Tax season can be a stressful time for many individuals and small businesses. Gathering all the necessary information for filing can be daunting all on its own, but with the right preparations in place, the process doesn’t have to be so overwhelming. Check out this complete guide to preparing for the incoming tax season!


Gather Relevant Documents

The first step to start preparing for tax season is gathering relevant documents. These may include W-2s, 1099s, receipts for charitable donations, business accounting information, and other tax-related documents. It’s essential to keep all these documents organized to find them when needed quickly.


Review Your Income and Expenses

Once you have gathered all your relevant documents, it’s time to review your income and expenses. This will help you identify any deductions you may be eligible for and ensure that you have accurately reported all your income.


Understand the Tax Deadlines

Ensure you don’t miss any critical dates by taking note of the tax deadline date. The federal deadline for individuals and businesses to file their 2022 returns is April 18th, 2023, which may vary depending on your state. Still, the Massachusetts deadline is also on that same date. For those outside those parameters, check with your state to determine the exact deadline. Additionally, should you need more time to file, you must file any extensions to the IRS by April 18th, 2023.


Choose Your Filing Method

After looking through relevant documents and income information, you’ll need to determine the best filing method for your situation. Tax software is an excellent option for those with a simple income situation. These programs will walk you through each step of the process, guide you through the information you need to provide, and identify standard tax deductions or credits you may have missed. In contrast, if you have a complex tax situation involving multiple income streams, it may be worth using a tax professional to help you prepare your tax return. A tax professional can provide valuable guidance and help you take advantage of all the deductions and credits available in your unique situation.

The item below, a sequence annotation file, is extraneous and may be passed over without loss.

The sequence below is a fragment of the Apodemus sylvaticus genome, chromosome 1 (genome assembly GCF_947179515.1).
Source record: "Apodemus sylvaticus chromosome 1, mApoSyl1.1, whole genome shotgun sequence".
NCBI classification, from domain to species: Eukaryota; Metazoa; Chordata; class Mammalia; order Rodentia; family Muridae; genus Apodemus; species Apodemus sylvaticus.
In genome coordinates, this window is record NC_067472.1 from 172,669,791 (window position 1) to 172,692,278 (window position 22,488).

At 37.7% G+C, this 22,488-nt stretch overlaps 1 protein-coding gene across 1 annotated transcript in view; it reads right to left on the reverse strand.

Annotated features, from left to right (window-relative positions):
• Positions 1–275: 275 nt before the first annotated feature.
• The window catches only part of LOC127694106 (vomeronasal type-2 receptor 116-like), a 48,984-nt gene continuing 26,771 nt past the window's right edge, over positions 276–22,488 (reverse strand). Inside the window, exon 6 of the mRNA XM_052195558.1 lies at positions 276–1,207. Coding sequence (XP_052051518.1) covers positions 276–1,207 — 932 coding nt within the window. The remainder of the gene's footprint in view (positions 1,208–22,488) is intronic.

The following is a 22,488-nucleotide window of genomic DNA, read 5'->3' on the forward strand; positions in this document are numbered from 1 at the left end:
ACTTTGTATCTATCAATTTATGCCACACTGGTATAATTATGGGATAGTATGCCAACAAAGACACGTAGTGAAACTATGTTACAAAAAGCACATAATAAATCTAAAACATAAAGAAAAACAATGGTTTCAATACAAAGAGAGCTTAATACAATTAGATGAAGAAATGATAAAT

Set Up Direct Deposit

For those prepared to receive a tax refund taking advantage of a reliable, fast, secure, and contactless way to receive your money is essential! The best and fastest way to get your tax refund is to deposit it into your checking account electronically. This system is easy to use, and all you have to do is select it as your refund method through your tax software and type in the account number and routing number or tell your tax preparer you want a direct deposit and provide the information.


Locating your Routing Number & Account Number:
Routing Number
This nine-digit number identifies your financial institution. For example, the routing number for Mechanics Cooperative Bank is 211372048.


Account Number:
This set of numbers identifies your account at your financial institution, and you can locate your account number using one of the methods below:

  • Checkbook
  • Statements
  • eStatements
  • Request in-person at a local branch


Take Note of Refund Tracking Tools

Keeping a close eye on your return is recommended and can be done through government websites. For a U.S. federal tax return, visit and use the Where’s My Refund? tool. The status of your refund will be available within 24 hours after the IRS accepts your e-filed tax return. The website tool updates once every 24 hours, usually overnight, so you only need to check once daily. Please note that your financial institution cannot access the status or details of your specific tax refund. To find out the status of your refund, use the following resources: 

Tax season is here! Find a reliable, fast, secure, contactless way to receive your money at Mechanics Cooperative Bank! Contact us to get started by opening an account today.


Mechanics Cooperative Bank and its affiliates do not provide tax, legal or accounting advice. The content provided here has been prepared for informational purposes only and is not intended to provide or be relied on for tax, legal or accounting advice. For more information on filing your taxes, you should consult your own tax, legal and/or accounting advisors before engaging in any transaction. For more information on filing your taxes, visit